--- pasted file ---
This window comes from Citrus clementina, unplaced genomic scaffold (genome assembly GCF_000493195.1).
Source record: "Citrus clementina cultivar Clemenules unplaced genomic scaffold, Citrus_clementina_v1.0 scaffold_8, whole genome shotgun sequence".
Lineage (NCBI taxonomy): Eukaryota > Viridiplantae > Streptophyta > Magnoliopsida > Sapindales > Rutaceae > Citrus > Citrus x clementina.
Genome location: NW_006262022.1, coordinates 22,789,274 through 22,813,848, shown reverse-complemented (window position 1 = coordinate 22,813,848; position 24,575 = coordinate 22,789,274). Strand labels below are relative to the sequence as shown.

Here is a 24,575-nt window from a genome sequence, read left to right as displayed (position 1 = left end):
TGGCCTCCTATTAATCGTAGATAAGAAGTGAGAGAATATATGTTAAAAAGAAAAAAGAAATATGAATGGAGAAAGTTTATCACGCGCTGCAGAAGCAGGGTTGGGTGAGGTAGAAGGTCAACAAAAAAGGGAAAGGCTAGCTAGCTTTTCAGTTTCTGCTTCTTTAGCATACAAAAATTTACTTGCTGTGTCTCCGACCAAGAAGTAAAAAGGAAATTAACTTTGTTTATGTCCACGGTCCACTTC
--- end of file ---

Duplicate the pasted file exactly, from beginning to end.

This window comes from Citrus clementina, unplaced genomic scaffold (genome assembly GCF_000493195.1).
Source record: "Citrus clementina cultivar Clemenules unplaced genomic scaffold, Citrus_clementina_v1.0 scaffold_8, whole genome shotgun sequence".
Lineage (NCBI taxonomy): Eukaryota > Viridiplantae > Streptophyta > Magnoliopsida > Sapindales > Rutaceae > Citrus > Citrus x clementina.
Genome location: NW_006262022.1, coordinates 22,789,274 through 22,813,848, shown reverse-complemented (window position 1 = coordinate 22,813,848; position 24,575 = coordinate 22,789,274). Strand labels below are relative to the sequence as shown.

Here is a 24,575-nt window from a genome sequence, read left to right as displayed (position 1 = left end):
TGGCCTCCTATTAATCGTAGATAAGAAGTGAGAGAATATATGTTAAAAAGAAAAAAGAAATATGAATGGAGAAAGTTTATCACGCGCTGCAGAAGCAGGGTTGGGTGAGGTAGAAGGTCAACAAAAAAGGGAAAGGCTAGCTAGCTTTTCAGTTTCTGCTTCTTTAGCATACAAAAATTTACTTGCTGTGTCTCCGACCAAGAAGTAAAAAGGAAATTAACTTTGTTTATGTCCACGGTCCACTTC